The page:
During the Lockdown Certain Dog Breeds Have Gotten Plump

The Covid-19 lockdown has resulted in some dog breeds growing markedly fatter.

Posted Nov 11, 2020

Reifous/pixabay Public Domain
Source: Reifous/pixabay Public Domain

I can certainly attest to the fact that one of the outcomes of the various lockdowns and movement limitations because of the Covid-19 virus has been weight gain. In my own case, since March, I have put on nearly 10 pounds. It appears that I am not alone: In a poll of more than 1,000 WebMD readers, nearly half of the women and almost one-quarter of the men said they’d gained weight “due to COVID restrictions.” Now new research indicates that dogs have also been putting on weight during the lockdown, and that certain breeds are much more susceptible to these weight gains than others.

This research comes out of the UK and the study was conducted by investigators at Dog Friendly Retreats (a platform that normally provides information on holiday destinations where pet dogs traveling with the family are accepted). The study involved a survey of more than 1,700 dog owners. The information was taken over the period of several months when the UK was experiencing a national lockdown, which was then followed by a post lockdown stretch of time that resulted in millions of people remaining in their homes to prevent the spread of the novel coronavirus.

Maintaining a healthy weight is often as difficult for pet dogs as it is for people. According to data provided by the Pet Food Managers Association, 51 percent of dogs in the UK are already overweight so putting on even a few extra pounds could be problematic for their health. This new survey of weight gain in dogs during the lockdown indicates that the average dog has gained 2.7 pounds during its time sheltering at home. However one surprise is that the amount of weight gained varies among dog breeds.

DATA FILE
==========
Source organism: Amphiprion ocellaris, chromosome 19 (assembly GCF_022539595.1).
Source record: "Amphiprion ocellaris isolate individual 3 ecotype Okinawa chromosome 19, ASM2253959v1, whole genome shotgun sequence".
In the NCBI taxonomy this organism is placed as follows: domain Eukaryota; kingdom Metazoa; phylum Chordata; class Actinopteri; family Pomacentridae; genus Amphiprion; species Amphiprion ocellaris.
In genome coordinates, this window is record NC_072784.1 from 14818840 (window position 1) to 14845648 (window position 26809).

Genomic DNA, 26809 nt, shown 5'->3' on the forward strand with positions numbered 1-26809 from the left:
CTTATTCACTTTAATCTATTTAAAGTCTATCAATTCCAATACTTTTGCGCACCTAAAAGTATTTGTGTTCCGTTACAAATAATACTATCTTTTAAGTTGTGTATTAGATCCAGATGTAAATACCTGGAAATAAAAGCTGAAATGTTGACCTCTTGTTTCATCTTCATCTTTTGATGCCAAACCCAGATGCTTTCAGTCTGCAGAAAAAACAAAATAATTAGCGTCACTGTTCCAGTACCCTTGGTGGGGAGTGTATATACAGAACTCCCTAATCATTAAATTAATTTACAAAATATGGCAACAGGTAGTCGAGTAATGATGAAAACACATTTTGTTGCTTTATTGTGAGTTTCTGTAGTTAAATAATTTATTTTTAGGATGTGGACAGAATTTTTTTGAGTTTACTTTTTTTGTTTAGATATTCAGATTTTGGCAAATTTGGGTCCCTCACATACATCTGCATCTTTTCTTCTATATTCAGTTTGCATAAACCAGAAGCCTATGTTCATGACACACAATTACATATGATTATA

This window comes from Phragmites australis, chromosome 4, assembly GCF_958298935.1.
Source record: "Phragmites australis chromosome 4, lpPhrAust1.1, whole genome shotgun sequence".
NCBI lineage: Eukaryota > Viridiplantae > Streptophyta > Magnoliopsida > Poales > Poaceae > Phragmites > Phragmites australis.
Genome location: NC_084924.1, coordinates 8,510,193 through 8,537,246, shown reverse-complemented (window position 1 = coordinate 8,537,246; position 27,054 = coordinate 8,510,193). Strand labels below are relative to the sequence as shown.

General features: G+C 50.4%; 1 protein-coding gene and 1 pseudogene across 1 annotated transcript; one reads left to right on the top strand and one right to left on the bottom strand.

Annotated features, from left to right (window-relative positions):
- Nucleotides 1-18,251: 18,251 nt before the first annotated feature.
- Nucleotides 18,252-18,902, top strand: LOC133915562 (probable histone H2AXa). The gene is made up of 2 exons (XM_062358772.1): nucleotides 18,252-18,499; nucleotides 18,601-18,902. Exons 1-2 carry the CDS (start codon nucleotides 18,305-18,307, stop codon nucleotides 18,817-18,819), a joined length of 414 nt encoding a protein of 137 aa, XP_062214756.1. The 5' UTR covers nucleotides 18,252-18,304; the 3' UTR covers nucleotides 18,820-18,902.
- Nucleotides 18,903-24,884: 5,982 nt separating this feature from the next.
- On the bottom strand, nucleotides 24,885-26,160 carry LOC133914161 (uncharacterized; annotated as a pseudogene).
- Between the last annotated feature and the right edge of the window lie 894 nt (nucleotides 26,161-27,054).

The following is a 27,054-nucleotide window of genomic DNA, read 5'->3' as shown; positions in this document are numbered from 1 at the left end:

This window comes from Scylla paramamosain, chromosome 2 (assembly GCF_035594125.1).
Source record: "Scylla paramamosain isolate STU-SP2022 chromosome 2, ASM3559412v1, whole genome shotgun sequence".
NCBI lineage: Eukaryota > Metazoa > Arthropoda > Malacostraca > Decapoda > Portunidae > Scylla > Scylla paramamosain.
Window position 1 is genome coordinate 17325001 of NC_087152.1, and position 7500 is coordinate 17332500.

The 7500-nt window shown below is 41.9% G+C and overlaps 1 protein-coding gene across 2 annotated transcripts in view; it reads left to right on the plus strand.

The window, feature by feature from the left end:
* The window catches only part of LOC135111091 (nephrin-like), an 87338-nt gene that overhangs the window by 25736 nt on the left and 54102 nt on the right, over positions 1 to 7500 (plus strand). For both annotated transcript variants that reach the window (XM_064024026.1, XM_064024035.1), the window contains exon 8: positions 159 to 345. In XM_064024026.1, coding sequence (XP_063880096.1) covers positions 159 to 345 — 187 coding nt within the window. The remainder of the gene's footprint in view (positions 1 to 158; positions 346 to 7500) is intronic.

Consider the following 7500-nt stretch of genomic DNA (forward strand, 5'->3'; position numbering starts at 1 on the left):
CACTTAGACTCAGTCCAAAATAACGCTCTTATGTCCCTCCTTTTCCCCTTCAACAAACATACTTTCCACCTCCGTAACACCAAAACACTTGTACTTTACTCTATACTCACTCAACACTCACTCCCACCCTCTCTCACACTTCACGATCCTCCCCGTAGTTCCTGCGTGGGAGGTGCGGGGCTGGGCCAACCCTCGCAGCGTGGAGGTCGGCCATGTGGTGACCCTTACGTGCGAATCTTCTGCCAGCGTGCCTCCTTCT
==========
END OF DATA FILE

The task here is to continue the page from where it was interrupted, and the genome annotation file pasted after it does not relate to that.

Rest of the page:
According to the data that was collected, the 10 dog breeds that have gained the most weight this year are:

  1. Labrador Retrievers + 4.1 lb on average
  2. French Bulldogs + 3.8 lb on average 
  3. Daschunds + 3 lb on average
  4. Beagles + 2.1 lb on average
  5. German Shepherds + 2 lb on average
  6. Cockapoos + 1.9 lb on average 
  7. Cocker Spaniels + 1.5 lb on average
  8. West Highland Terrier + 1.2 lb on average
  9. Shih Tzu + 1 lb on average
  10. Chihuahua + 0.5 lb on average

For some of the smaller breeds, these weight gains are highly significant. For example, for the French bulldog, whose average weight is about 24 pounds, the 3.8-pound weight gain corresponds to a 16% increase in body mass. Furthermore, it is important to note that this data was gathered over a period of only a few months, and it would be reasonable to expect that if Covid-19 restrictions extended out for a full year we would be looking at weight gains that could be three or four times as large.

The researchers went on to ask dog owners about the reasons they believe their dog had gained weight. More than half of respondents (52%) felt that it was simply because they were spending more time with their dog. This is something that I can understand since I usually keep a pocket full of treats and every now and then, when I am home with my dogs, I will ask them to do something and then reward them with a treat. So spending more time with the dogs means more treats as rewards during the day which ultimately could translate into added pounds.

Approximately one third (33%) of dog owners believe that their dog's weight gain was due lack of exercise because the number of walks that they take their dogs daily have now been severely reduced.

One interesting finding in this research was a clear correlation between dogs living in households with children and the dogs' tendency to maintain or lose weight this year. Approximately three fifths (59%) of the dogs that didn't put on weight during this time period were living in a household with children.

The recommended steps for avoiding weight gain in dogs are not much different than it is for humans. For example, measuring food portions is a start. Of course, the best advice is to give your pet additional exercise, which can be done indoors, even if you can't get out to walk your dog. This may involve playing fetch or tug-of-war, or if these data are to be believed, having children or borrowing them to interact with your dog seems to work as well.

Copyright SC Psychological Enterprises Ltd. May not be reprinted or reposted without permission

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